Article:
Iraq was applauded in the early days of the pandemic as it had relatively low numbers of cases, but allegedly Iraqi authorities were not transparent with their official case numbers, according to a Reuters Report. From June onward, the number of infections and fatalities spiralled out of control, high profile figures such as parliamentarians, military commanders, for example General Murad al-Rubaie, and the most popular Iraqi football icon Ahmed Radhi died.

Iraq’s inept state institutions, poor medical facilities and management, the drop of oil prices, and the increasing scale of the pandemic in Iraq facilitated the PMU’s ability to face the pandemic where it would come to show itself as an indispensable actor against an invisible enemy.

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The PMU’s media outlets began to distribute information about the support it has provided to those who are infected as well as repairing ambulances, assisting burials, creating isolation facilities and sterilizing public places. The PMU also enforced a curfew in the areas it controls. It has built field hospitals in several places such as Baghdad, Dhi Qar, Muthana, Babel, Salahuddin and Karbala. The hospital in Karbala was named the Martyr Abu Mahdi al-Muhandis Hospital, after the deputy chairman of the PMU who was killed by a US airstrike on January 3. The hospitals show the PMU’s insignia and images of al-Muhandis.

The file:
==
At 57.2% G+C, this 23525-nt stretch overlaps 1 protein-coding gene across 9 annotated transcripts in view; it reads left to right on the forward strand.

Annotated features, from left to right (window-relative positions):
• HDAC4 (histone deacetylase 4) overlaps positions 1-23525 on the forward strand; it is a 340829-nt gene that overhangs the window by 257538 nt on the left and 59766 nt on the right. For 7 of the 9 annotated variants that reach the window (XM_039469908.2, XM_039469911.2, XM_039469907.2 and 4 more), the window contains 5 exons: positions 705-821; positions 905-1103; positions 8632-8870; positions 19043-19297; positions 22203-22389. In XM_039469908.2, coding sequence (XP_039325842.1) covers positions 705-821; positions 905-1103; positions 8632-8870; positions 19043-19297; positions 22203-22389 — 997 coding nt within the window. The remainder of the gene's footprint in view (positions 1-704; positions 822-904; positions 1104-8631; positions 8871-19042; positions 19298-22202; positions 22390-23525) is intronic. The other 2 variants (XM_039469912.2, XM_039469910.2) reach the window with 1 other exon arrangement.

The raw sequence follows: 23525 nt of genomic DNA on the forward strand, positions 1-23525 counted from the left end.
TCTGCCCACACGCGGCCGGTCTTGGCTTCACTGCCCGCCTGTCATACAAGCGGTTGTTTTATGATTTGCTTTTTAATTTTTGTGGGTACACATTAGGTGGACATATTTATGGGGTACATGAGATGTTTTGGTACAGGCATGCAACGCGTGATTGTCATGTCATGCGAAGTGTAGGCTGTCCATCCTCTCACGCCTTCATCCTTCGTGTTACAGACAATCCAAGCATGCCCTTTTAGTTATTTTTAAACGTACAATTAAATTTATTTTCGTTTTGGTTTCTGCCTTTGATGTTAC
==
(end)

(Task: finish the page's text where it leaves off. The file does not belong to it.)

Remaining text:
The Martyr Abu Mahdi al-Muhandis Hospital in Karbala, Iraq. (Screengrab: Twitter)

The Martyr Abu Mahdi al-Muhandis Hospital in Karbala, Iraq. (Screengrab: Twitter)

The PMU’s dozens of directorates have specialized tasks, and two of them are responsible for the anti-coronavirus campaign: the directorate of medical treatment and the directorate of logistics. The PMU deployed between 3,000 and 5,000 personnel for the campaign.

However, the PMU’s anti-COVID-19 campaign is neither coherent nor coordinated between all the militias. Reflective of the political divisions between the PMU, some militias affiliated with certain political parties have their own campaigns. For example, Badr and Kata’ib Hezbollah have separate anti-pandemic campaigns and display their own flags and insignia during their activities.

The PMU utilize media and social media effectively to highlight its activities, and there have been dozens of reports on the organization’s efforts to mitigate the pandemic.